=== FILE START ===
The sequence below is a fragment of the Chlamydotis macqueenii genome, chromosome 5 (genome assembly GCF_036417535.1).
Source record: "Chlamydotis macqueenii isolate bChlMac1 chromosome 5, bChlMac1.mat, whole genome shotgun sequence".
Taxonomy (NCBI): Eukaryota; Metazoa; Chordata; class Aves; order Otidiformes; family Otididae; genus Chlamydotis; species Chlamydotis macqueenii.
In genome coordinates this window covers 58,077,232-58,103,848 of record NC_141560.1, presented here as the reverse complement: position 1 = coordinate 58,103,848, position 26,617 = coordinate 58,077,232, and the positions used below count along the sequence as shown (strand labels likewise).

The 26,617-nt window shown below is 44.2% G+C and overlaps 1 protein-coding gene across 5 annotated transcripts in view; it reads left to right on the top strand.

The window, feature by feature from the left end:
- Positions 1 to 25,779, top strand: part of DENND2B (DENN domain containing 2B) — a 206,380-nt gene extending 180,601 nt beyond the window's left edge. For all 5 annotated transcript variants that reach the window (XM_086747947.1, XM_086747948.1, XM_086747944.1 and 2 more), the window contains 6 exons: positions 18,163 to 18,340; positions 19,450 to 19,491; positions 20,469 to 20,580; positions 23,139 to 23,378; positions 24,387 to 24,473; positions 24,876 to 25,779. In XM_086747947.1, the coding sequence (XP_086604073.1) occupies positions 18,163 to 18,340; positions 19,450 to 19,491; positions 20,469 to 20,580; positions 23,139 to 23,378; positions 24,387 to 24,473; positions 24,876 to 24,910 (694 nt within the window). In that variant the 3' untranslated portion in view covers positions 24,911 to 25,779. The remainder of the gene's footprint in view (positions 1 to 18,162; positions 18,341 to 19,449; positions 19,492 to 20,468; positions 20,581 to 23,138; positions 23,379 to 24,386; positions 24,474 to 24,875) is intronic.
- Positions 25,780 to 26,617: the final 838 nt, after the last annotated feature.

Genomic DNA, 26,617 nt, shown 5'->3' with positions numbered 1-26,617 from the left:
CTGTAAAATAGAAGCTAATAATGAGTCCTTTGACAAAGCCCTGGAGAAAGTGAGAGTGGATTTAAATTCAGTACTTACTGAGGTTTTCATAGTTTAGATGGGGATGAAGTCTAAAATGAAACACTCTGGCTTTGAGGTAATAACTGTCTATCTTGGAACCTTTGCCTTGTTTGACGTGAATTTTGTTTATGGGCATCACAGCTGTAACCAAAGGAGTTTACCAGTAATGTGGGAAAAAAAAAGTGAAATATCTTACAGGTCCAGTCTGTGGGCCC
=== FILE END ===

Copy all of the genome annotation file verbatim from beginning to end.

The sequence below is a fragment of the Chlamydotis macqueenii genome, chromosome 5 (genome assembly GCF_036417535.1).
Source record: "Chlamydotis macqueenii isolate bChlMac1 chromosome 5, bChlMac1.mat, whole genome shotgun sequence".
Taxonomy (NCBI): Eukaryota; Metazoa; Chordata; class Aves; order Otidiformes; family Otididae; genus Chlamydotis; species Chlamydotis macqueenii.
In genome coordinates this window covers 58,077,232-58,103,848 of record NC_141560.1, presented here as the reverse complement: position 1 = coordinate 58,103,848, position 26,617 = coordinate 58,077,232, and the positions used below count along the sequence as shown (strand labels likewise).

The 26,617-nt window shown below is 44.2% G+C and overlaps 1 protein-coding gene across 5 annotated transcripts in view; it reads left to right on the top strand.

The window, feature by feature from the left end:
- Positions 1 to 25,779, top strand: part of DENND2B (DENN domain containing 2B) — a 206,380-nt gene extending 180,601 nt beyond the window's left edge. For all 5 annotated transcript variants that reach the window (XM_086747947.1, XM_086747948.1, XM_086747944.1 and 2 more), the window contains 6 exons: positions 18,163 to 18,340; positions 19,450 to 19,491; positions 20,469 to 20,580; positions 23,139 to 23,378; positions 24,387 to 24,473; positions 24,876 to 25,779. In XM_086747947.1, the coding sequence (XP_086604073.1) occupies positions 18,163 to 18,340; positions 19,450 to 19,491; positions 20,469 to 20,580; positions 23,139 to 23,378; positions 24,387 to 24,473; positions 24,876 to 24,910 (694 nt within the window). In that variant the 3' untranslated portion in view covers positions 24,911 to 25,779. The remainder of the gene's footprint in view (positions 1 to 18,162; positions 18,341 to 19,449; positions 19,492 to 20,468; positions 20,581 to 23,138; positions 23,379 to 24,386; positions 24,474 to 24,875) is intronic.
- Positions 25,780 to 26,617: the final 838 nt, after the last annotated feature.

Genomic DNA, 26,617 nt, shown 5'->3' with positions numbered 1-26,617 from the left:
CTGTAAAATAGAAGCTAATAATGAGTCCTTTGACAAAGCCCTGGAGAAAGTGAGAGTGGATTTAAATTCAGTACTTACTGAGGTTTTCATAGTTTAGATGGGGATGAAGTCTAAAATGAAACACTCTGGCTTTGAGGTAATAACTGTCTATCTTGGAACCTTTGCCTTGTTTGACGTGAATTTTGTTTATGGGCATCACAGCTGTAACCAAAGGAGTTTACCAGTAATGTGGGAAAAAAAAAGTGAAATATCTTACAGGTCCAGTCTGTGGGCCC